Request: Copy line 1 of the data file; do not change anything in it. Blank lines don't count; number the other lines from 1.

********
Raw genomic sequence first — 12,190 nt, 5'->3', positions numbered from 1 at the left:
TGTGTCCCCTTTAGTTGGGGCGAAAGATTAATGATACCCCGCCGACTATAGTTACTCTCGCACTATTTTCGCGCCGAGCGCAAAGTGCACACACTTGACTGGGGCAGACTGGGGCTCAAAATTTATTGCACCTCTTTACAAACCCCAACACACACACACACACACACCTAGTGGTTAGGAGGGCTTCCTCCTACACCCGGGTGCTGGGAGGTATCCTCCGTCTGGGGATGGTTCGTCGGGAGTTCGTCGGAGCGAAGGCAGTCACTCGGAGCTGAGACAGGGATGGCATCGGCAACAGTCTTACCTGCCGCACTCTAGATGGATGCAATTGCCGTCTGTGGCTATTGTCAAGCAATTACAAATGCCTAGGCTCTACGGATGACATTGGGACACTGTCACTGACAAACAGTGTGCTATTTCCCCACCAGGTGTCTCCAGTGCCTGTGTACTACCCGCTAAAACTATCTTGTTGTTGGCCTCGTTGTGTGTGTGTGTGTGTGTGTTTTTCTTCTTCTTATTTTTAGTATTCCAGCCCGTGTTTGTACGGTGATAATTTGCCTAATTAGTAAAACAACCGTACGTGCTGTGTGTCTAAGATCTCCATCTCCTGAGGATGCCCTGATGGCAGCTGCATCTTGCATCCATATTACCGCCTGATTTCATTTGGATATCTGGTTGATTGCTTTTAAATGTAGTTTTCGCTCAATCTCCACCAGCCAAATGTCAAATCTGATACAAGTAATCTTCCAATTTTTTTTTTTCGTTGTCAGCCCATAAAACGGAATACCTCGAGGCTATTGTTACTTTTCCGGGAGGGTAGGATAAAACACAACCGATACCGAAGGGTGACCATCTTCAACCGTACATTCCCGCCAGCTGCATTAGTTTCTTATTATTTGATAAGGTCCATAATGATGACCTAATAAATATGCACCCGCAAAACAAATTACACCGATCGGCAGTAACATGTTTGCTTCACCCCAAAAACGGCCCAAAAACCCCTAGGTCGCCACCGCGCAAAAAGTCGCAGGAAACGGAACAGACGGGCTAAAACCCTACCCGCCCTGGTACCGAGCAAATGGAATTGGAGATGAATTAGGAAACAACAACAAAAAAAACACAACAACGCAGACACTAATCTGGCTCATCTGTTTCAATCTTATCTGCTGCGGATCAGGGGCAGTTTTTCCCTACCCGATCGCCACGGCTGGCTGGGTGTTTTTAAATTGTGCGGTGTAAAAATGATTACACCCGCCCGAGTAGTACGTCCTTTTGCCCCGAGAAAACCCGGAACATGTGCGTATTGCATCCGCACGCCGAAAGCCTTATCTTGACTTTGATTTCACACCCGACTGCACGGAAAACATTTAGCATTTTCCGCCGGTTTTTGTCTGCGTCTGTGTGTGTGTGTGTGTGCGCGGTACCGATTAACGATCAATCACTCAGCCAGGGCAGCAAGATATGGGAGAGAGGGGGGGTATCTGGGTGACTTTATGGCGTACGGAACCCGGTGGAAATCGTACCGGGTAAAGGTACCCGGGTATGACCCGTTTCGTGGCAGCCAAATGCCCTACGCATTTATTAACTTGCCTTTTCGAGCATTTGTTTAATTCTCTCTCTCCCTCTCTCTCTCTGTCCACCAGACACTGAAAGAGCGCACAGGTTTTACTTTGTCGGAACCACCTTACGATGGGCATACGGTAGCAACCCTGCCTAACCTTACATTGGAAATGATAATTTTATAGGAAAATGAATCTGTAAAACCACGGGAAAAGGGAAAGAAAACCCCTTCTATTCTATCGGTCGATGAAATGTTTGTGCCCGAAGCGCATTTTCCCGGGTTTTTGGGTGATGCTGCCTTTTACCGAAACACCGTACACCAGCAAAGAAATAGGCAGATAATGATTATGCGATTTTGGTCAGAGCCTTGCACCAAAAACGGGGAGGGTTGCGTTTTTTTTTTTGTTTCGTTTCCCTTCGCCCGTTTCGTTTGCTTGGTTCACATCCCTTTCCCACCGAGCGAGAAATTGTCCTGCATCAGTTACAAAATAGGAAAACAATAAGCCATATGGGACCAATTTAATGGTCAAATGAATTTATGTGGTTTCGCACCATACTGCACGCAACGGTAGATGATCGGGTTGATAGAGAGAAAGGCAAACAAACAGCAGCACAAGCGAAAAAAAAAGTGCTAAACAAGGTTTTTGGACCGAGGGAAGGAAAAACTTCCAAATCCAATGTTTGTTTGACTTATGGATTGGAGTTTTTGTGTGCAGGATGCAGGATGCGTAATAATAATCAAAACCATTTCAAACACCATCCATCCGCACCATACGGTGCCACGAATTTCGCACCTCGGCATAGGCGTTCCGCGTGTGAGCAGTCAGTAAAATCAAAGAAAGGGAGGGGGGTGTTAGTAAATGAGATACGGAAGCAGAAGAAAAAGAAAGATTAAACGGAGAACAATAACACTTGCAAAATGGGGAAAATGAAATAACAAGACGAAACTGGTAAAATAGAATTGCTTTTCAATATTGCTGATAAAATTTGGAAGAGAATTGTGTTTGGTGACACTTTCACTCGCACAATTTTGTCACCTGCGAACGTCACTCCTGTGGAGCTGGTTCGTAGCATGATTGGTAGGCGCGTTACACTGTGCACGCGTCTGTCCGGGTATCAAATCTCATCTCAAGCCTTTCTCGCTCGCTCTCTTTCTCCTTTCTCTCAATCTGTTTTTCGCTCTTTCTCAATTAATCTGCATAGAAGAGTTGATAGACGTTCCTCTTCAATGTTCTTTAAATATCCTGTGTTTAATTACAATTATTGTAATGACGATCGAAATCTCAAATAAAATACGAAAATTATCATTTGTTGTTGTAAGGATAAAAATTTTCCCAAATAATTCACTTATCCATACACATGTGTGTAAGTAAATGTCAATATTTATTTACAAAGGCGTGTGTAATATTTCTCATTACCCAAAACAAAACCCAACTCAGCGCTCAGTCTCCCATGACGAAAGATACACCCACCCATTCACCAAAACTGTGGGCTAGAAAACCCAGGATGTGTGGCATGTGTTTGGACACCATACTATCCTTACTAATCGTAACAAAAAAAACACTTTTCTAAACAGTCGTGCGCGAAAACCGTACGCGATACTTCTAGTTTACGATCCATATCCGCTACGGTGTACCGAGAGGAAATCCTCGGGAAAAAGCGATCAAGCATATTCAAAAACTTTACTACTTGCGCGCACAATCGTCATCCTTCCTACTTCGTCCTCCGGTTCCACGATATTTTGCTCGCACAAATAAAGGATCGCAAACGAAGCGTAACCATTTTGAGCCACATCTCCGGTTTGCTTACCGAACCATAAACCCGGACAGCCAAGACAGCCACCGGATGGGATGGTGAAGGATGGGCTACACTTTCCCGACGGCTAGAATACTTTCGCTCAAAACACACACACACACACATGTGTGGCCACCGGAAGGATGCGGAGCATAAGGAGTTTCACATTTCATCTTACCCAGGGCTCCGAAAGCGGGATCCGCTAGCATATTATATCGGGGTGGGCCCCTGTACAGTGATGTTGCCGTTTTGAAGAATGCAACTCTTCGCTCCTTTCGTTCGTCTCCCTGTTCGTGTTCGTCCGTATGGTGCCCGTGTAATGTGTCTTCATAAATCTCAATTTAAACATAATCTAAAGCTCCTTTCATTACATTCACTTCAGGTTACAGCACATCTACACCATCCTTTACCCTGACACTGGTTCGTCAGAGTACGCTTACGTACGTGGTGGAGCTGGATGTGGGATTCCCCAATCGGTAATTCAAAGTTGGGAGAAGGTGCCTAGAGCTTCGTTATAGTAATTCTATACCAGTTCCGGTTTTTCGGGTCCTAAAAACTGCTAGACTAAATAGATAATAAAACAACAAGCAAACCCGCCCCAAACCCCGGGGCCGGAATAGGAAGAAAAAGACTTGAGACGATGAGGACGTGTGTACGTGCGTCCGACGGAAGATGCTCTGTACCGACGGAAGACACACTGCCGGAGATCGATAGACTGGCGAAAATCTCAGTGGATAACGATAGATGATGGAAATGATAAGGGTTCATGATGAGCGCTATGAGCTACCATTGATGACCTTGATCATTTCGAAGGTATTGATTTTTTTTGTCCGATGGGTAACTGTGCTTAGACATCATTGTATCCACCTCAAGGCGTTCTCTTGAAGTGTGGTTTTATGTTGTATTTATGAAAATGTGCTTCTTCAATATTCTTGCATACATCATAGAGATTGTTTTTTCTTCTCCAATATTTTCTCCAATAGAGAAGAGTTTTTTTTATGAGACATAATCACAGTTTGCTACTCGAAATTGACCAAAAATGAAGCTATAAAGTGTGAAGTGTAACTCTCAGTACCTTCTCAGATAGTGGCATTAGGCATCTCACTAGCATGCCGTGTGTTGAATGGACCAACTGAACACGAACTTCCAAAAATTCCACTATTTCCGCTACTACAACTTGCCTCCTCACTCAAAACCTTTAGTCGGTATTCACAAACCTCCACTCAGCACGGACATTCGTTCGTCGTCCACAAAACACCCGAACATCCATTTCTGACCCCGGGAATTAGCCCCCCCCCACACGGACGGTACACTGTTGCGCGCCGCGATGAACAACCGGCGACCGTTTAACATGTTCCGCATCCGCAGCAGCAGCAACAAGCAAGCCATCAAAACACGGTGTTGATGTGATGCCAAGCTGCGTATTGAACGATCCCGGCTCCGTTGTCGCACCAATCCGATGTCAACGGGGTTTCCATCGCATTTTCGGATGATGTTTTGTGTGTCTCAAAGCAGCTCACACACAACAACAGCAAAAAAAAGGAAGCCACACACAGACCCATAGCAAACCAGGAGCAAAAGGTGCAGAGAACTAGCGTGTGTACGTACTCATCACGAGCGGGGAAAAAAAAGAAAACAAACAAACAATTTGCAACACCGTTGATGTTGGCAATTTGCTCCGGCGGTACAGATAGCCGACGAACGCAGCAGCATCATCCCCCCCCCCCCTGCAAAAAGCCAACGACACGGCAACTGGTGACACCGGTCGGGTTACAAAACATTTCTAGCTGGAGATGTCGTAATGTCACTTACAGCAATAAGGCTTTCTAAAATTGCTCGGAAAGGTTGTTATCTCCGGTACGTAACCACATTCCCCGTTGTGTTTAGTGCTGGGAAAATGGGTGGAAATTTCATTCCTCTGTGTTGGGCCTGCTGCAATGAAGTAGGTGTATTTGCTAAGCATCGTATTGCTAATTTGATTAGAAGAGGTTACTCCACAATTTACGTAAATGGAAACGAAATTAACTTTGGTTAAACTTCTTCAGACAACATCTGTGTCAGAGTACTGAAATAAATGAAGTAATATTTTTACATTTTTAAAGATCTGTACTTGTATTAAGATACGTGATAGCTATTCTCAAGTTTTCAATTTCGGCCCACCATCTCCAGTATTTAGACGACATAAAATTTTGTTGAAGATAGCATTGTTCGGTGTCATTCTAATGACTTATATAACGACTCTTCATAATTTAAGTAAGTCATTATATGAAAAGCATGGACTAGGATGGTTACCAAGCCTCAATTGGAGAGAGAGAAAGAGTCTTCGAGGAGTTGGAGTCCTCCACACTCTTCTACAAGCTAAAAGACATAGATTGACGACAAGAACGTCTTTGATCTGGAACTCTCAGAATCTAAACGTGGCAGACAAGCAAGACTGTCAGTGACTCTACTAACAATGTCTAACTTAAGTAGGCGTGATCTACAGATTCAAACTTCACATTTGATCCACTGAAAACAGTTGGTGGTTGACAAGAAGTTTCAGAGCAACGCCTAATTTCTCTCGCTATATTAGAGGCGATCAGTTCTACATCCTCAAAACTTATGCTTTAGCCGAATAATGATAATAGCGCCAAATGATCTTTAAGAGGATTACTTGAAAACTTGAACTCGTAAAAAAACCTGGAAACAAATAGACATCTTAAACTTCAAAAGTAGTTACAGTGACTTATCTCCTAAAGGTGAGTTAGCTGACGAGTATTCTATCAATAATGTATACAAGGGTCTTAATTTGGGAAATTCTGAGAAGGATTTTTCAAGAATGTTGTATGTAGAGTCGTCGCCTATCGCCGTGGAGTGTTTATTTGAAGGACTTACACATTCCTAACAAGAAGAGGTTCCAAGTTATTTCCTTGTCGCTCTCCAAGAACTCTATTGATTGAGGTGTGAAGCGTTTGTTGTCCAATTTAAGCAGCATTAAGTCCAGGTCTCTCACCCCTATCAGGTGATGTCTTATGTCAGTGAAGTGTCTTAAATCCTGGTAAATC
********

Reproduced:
Raw genomic sequence first — 12,190 nt, 5'->3', positions numbered from 1 at the left: